FRESHNESS OF FOOD: Most meats are only briefly cooked to preserve their original textures and colors. The most common meats used are fish, chicken, pork, beef, and various kinds of seafood. Vegetables are rarely cooked; if they are, they're boiled or only briefly stir-fried.
HERBS AND VEGETABLES:Herbs and vegetables are used abundantly in Vietnamese cuisines. Vietnamese dishes are incomplete without herbs and vegetables.
BROTHS AND SOUPS: based dishes are characteristic of all three regions
PRESENTATION: The condiments that accompany Vietnamese meals are usually colorful and arranged in eye-pleasing manners.
While sharing some key features, Vietnamese culinary tradition differs from region to region.
In Northern Vietnam, colder climate limits the production and availability of spices. As a result, the foods here are often less spicy than those in other regions. Black pepper is used in place of chiles to create spicy dishes. In general, Northern Vietnamese cuisine is not bold in any particular flavor - sweet, salty, spicy, bitter, or sour. Most Northern Vietnamese foods feature light and balanced flavors that result from subtle combinations of many different flavoring ingredients. Being the cradle of Vietnamese civilization, many of the signature dishes of Vietnam, originated in the North, such as phở, bún riêu, bánh cuốn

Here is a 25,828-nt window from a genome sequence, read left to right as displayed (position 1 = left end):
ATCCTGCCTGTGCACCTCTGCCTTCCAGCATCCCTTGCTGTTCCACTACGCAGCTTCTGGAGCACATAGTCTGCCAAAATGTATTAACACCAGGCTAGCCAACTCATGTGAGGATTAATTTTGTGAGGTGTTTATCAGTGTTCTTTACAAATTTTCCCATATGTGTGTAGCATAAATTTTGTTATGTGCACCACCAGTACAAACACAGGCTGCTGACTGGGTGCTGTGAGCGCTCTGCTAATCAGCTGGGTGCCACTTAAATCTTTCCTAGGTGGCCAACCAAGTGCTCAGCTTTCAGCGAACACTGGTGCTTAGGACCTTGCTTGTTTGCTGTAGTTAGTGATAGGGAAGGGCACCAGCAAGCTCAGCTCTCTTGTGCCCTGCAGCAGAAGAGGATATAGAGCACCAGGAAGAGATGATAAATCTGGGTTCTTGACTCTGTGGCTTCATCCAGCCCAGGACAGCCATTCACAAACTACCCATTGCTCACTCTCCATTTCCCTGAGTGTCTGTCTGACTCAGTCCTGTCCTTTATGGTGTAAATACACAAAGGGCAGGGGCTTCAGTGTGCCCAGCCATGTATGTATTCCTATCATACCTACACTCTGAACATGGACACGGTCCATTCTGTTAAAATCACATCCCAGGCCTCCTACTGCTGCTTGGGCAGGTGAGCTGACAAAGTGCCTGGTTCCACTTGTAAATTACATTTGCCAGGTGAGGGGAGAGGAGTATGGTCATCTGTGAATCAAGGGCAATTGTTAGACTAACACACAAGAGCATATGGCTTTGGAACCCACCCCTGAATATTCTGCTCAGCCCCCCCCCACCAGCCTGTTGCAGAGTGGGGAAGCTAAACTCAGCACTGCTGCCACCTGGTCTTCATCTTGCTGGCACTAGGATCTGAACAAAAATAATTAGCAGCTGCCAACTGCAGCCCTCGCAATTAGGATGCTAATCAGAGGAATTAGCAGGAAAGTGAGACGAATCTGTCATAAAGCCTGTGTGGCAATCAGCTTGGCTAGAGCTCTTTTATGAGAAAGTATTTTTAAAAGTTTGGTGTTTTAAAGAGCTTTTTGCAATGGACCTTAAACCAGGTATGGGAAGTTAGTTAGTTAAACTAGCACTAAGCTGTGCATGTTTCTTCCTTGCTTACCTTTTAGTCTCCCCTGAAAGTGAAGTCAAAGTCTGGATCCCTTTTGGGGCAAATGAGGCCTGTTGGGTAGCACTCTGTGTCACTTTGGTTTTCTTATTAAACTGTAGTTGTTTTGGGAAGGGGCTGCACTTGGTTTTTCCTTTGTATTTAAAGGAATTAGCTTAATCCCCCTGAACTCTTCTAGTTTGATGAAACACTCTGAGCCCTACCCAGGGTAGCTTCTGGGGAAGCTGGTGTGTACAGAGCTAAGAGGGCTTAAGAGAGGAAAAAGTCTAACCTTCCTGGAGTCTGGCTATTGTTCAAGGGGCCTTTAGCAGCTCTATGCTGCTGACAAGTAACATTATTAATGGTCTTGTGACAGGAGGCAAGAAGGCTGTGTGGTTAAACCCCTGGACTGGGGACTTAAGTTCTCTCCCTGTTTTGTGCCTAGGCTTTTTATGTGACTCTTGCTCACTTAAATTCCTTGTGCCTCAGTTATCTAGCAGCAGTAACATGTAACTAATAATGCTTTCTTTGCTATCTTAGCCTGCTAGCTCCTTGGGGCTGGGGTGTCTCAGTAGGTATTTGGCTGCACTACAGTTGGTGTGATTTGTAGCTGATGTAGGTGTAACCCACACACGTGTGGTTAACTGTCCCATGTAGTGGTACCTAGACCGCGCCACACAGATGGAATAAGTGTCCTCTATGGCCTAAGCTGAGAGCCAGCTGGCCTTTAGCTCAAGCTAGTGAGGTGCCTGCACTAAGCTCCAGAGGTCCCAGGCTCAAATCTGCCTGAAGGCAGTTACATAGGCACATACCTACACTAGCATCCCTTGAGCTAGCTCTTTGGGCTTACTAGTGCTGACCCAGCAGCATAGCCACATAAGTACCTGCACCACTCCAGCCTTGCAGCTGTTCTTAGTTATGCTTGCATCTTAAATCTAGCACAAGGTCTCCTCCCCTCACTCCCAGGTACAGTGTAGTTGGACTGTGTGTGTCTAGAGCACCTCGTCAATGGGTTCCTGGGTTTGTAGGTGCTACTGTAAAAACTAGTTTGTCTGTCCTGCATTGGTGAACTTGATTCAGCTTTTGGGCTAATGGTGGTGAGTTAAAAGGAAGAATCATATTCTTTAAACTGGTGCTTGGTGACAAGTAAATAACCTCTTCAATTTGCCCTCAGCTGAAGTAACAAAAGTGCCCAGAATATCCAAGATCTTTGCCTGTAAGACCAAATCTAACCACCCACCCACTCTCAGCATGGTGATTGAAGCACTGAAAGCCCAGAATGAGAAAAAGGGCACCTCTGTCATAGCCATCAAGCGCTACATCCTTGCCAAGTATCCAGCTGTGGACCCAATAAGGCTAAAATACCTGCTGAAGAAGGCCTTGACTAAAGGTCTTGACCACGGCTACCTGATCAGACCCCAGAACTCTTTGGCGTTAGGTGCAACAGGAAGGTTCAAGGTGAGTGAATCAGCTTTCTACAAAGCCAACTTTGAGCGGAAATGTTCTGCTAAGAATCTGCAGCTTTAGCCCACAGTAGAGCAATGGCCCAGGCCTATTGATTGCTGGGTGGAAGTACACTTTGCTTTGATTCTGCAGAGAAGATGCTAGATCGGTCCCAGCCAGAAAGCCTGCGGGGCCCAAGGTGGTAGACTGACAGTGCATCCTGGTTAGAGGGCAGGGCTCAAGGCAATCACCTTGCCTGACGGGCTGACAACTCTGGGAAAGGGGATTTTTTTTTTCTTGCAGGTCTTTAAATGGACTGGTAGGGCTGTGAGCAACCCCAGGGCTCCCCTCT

The abundance of spices produced by Central Vietnam's mountainous terrain makes this region's cuisine notable for its spicy food, which sets it apart from the two other regions of Vietnam where foods are mostly non-spicy. Once the capital of the last dynasty, the food from Hue is characteristically highly decorative and colorful, reflecting the influence of ancient Vietnamese royal cuisine. The region's cuisine is also notable for its sophisticated meals constituted by many complex dishes served at small portions-similar to tapas style eating. Some Vietnamese signature dishes produced at this region are bún bò Huế and bánh xèo.
The warm weather and fertile soil of Southern Vietnam create an ideal condition for growing a wide variety of fruit, vegetables, and livestock. As a result, foods in Southern Vietnam are often vibrant and flavorful with liberal uses of garlic, shallots, and fresh herbs. Sugar is added to food more than in the other regions. And coconut milk is prevalent in Southern Vietnamese cuisine. Seafood is a natural staple here.